AMD has rethought its roadmap and, given its limited resources and its near-death experience with Barcelona, is scrubbing Montreal, the eight-core chip that was supposed to follow Shanghai, the chip after Barcelona, and substituting a six-core part code named Istanbul followed by a 12-core part called Magny-Cours in the first half of 2010.
Speculation has also been rife this week that AMD would finally tease out its so-called asset-lite manufacturing plans, thought to be some kind of cost-saving outsourcing scheme, at its shareholders meeting Thursday, chatter that has flamed into speculation that it will break in two – a manufacturing business and a chip design and development operation.
We hear it won’t have anything to say on either asset-lite, a notion AMD CEO Hector Ruiz first dangled without explaining a year ago, or any restructuring tomorrow.
Anyway, both of the new chips will use the same core as the hard-won
Magny-Cours will be Montreal-like but using native six-cores.
AMD did not disclose how the Magny-Cours cores would be linked. It is supposed to have 12MB of L3 cache.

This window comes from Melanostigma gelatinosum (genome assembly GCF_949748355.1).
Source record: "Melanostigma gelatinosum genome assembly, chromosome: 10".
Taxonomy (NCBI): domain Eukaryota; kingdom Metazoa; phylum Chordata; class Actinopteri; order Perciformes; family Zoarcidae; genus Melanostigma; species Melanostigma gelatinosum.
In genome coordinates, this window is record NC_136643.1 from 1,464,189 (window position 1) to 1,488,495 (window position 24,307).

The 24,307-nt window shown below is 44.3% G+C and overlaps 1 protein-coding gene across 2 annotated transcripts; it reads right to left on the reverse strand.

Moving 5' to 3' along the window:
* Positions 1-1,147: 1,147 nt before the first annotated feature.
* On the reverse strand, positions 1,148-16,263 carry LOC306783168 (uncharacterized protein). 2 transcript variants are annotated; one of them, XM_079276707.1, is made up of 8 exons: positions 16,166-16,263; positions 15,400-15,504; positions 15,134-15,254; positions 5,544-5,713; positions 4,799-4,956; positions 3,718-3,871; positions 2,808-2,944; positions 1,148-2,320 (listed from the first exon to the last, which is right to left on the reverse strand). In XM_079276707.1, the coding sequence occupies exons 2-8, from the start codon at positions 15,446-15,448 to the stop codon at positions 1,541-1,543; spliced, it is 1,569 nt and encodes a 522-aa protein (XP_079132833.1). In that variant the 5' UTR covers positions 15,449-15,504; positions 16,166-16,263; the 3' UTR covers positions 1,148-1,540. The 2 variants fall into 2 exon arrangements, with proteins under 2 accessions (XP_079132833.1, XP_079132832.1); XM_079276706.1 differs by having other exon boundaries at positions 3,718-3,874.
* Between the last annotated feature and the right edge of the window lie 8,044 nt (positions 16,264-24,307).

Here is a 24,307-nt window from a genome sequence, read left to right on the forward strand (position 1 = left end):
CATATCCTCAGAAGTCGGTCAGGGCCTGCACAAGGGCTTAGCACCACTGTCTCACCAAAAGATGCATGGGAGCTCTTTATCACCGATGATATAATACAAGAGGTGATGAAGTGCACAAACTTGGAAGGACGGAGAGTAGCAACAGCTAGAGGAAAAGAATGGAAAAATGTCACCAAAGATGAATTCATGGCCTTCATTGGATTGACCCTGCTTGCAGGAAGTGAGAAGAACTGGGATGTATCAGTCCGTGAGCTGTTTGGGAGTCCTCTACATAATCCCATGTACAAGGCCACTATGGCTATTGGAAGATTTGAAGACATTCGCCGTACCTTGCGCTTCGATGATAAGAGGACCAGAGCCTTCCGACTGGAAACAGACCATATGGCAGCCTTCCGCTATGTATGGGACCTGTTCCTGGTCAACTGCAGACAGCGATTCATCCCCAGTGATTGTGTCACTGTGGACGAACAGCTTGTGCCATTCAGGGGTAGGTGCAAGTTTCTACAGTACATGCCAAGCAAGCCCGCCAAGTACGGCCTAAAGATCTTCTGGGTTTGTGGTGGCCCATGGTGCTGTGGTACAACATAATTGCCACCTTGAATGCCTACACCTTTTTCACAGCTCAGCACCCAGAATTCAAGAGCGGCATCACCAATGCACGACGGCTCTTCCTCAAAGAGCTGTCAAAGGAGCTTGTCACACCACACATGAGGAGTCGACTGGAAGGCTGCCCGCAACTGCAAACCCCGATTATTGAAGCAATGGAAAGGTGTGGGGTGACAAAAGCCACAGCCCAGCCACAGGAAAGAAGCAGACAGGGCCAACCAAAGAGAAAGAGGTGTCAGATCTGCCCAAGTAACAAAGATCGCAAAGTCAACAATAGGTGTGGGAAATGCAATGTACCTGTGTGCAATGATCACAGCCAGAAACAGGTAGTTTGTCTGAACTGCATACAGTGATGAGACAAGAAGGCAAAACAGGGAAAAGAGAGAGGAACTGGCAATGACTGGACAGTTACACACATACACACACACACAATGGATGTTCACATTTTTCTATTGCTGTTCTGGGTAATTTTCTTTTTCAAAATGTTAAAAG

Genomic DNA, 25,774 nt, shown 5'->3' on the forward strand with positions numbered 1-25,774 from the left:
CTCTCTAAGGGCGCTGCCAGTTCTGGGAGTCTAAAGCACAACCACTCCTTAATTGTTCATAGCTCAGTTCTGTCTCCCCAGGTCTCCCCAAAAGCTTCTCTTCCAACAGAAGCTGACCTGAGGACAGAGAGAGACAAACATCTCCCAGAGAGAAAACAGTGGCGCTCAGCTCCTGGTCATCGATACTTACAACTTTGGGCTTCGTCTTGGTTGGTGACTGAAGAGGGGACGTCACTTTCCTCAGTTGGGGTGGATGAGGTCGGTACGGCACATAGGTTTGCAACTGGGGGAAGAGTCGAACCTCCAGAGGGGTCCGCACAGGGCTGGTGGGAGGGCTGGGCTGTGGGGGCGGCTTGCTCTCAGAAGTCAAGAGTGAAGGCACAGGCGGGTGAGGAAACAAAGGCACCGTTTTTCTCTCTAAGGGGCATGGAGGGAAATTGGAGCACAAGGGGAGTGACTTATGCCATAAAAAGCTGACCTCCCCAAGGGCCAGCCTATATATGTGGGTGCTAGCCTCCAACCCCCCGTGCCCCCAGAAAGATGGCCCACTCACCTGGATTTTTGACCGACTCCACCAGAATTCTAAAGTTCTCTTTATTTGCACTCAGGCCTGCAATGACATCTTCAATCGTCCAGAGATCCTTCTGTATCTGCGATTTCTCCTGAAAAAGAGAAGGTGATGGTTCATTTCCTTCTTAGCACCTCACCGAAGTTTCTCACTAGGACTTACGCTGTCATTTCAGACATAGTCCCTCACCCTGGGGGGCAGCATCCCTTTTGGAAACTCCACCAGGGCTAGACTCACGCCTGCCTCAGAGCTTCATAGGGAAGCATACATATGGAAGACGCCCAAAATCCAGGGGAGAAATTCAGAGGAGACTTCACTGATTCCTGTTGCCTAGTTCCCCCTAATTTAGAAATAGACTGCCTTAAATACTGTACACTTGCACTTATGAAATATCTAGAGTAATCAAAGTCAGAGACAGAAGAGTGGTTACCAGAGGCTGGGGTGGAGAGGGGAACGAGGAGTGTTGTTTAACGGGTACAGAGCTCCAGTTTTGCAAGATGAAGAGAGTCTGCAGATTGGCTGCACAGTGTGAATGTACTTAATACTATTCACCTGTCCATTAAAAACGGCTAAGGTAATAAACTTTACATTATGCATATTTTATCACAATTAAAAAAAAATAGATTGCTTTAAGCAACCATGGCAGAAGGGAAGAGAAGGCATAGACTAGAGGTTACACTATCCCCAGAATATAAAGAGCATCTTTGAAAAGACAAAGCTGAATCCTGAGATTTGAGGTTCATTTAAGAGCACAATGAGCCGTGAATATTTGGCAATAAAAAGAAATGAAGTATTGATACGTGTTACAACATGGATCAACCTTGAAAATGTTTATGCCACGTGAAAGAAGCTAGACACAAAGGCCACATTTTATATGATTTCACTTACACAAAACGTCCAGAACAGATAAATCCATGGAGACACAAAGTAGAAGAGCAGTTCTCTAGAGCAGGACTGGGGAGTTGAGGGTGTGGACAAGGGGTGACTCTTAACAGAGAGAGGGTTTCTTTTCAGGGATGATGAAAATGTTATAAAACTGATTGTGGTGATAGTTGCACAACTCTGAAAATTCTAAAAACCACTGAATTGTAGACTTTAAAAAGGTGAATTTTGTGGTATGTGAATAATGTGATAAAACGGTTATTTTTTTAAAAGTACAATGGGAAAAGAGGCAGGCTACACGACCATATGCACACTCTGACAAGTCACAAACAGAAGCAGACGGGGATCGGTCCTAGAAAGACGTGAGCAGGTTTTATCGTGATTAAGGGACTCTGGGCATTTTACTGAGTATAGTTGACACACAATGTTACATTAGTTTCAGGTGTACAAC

There is also another six-core chip on the roadmap called
Chip groupie Nathan Brookwood said AMD was now trying to be conservative and, given the technology-induced delays with
AMD “won’t have performance leadership,” he said, “but it should manage to stay within shooting range of Intel depending on how good Intel’s Nehalem microarchitecture turns out to be. It’s still an unknown.”
Nehalem should be good for eight or more cores. Intel is already supposed to have six-core chip code named Dunnington ready in the second half of this year, a year ahead of AMD’s plans.
Apparently the eight-core
The 12-core part will run slower than the six-core. Parallel workloads are more likely to take advantage of it.